Those who have had COVID-19 symptoms show a severe chest X-ray every time, while those who were asymptomatic show a severe chest X-ray 70 to 80% of the time, said Texas trauma surgeon Dr. Brittany Bankhead-Kendall, according to CBS 11 News.
While medical experts are studying peculiar impacts caused by COVID-19 on the human body, Dr. Bankhead-Kendall revealed some of the COVID-19 effects, through one of her posts on Twitter, saying “post COVID lungs look worse than any type of terrible smokers lung we’ve ever seen.”
Dr. Bankhead-Kendall said that some patients will come into the ER after a car crash or a fall, and the patients’ chest scan is shocking. “There are still people who say I’m fine, I don’t have any issues and you pull up their chest X-ray and they absolutely have a bad chest X-ray,” she said.
The Texas-based surgeon said that it’s very rare that any of her COVID-19 patients’ X-rays come back without dense scarring, as reported by CBS 11 News. She explained that even after recovering, you can see a lot of dense white material in the X-ray of the lungs of a COVID-19 patient, which indicates old scarring, maybe new scarring as well as congestion.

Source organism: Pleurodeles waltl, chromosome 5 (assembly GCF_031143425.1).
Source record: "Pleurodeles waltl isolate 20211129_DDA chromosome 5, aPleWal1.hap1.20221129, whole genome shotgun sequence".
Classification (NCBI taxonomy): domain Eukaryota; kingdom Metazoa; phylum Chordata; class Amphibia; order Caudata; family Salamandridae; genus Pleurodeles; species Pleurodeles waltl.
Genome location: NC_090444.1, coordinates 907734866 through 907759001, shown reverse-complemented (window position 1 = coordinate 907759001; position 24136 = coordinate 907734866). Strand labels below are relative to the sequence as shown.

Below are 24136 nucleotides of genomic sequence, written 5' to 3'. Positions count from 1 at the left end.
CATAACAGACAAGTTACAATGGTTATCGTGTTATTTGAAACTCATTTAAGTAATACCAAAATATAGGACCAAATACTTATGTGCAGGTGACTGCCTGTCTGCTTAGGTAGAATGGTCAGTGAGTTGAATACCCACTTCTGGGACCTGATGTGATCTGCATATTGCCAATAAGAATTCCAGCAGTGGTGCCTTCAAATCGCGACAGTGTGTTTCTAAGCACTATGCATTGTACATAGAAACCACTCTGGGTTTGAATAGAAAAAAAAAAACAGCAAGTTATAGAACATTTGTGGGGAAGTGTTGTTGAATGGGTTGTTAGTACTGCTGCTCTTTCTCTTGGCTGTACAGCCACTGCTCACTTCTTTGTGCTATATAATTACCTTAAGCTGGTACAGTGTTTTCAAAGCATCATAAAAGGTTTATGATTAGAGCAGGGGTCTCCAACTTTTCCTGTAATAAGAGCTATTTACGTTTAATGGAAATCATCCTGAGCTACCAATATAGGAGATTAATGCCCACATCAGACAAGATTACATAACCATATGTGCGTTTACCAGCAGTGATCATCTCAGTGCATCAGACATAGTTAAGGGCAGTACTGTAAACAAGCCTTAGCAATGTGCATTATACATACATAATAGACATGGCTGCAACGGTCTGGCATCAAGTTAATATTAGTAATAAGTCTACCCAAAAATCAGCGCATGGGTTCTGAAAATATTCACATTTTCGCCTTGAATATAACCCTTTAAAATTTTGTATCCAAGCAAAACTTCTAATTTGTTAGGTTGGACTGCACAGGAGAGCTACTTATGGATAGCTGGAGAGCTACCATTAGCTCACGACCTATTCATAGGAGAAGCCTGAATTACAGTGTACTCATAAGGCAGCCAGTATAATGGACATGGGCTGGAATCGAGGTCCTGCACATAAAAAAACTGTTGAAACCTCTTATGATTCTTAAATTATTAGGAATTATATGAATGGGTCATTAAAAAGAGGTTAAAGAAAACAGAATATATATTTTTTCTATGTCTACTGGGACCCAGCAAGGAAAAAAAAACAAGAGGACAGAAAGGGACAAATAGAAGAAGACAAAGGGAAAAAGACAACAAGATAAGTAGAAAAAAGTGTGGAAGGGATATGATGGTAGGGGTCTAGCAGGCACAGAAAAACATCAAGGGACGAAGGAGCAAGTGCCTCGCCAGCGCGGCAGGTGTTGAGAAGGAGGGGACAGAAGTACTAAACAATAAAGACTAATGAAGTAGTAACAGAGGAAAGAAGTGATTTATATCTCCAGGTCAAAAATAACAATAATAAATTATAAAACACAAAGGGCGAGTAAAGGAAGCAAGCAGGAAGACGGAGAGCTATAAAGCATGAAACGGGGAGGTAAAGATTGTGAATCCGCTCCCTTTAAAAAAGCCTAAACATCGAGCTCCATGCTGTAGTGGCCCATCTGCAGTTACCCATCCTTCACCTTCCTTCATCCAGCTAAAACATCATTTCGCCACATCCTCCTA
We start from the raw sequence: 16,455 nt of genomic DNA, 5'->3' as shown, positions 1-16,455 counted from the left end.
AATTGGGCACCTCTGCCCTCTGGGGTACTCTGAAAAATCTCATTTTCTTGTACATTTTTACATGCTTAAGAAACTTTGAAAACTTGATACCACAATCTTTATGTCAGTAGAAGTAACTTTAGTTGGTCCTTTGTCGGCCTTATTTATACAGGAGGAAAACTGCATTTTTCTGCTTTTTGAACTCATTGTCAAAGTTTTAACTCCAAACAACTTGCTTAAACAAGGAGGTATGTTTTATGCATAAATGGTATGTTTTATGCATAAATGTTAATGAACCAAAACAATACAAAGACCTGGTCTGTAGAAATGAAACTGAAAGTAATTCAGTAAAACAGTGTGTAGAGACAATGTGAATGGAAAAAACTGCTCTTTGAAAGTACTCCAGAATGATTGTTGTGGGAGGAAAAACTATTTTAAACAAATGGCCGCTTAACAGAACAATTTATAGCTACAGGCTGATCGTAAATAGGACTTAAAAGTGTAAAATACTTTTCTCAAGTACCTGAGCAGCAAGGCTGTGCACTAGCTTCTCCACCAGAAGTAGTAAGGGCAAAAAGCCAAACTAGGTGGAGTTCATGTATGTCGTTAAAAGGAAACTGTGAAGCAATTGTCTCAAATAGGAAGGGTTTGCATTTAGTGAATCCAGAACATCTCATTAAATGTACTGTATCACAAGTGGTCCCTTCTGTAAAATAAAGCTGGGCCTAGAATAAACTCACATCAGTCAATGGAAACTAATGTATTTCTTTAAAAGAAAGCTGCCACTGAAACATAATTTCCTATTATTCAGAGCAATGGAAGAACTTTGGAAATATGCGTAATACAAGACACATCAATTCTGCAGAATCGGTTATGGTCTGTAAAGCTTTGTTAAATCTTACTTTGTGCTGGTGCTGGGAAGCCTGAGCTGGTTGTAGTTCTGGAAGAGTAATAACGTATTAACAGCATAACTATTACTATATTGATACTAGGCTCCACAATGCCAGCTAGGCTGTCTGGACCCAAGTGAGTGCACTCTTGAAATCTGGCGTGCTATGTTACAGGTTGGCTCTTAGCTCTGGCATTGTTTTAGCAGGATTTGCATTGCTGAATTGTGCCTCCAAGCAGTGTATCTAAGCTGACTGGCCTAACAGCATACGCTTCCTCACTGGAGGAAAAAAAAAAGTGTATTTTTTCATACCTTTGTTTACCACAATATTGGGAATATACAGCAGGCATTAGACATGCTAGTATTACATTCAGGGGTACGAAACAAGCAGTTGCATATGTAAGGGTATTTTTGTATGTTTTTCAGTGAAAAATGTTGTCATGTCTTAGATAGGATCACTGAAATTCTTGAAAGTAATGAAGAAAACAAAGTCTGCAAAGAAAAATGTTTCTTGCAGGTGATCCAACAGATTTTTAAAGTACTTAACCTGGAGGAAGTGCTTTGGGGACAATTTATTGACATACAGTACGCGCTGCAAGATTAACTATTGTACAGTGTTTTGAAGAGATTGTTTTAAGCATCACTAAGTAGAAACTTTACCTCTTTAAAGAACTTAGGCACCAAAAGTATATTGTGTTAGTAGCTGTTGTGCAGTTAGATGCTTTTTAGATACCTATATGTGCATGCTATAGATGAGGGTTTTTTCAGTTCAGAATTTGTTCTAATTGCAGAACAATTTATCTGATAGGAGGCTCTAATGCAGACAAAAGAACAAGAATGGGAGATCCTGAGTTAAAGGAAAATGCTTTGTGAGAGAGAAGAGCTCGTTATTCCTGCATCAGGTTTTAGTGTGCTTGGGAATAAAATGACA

“You’ll either see a lot of that white dense scarring or you’ll see it throughout the entire lung. And if you’re not feeling problems now the fact that that’s on your chest X-ray, it sure is indicative of you possibly having problems later on,” she said. “Now we’re seeing the evolution of it and people coming in with collapsed lungs and clotted lungs and residual COVID. And it’s just, it’s terrible”.
Dr. Bankhead-Kendall said it’s too early to know the extent of COVID-19’s impact on your body or if the scarring will heal; however, she said it’s important that if you’re experiencing shortness of breath after your COVID-19 goes away, stay in touch with your primary care doctor. “My only hope in sharing this was that if it helped one person to mask up one more time, or if it helps one less person to get sick from it, then it’s worth it,” she said.
ARTICLE: LIDIYA SHILU
SCIENCE/HEALTH EDITOR: KYLE SMITH
PHOTO CREDITS: KTXS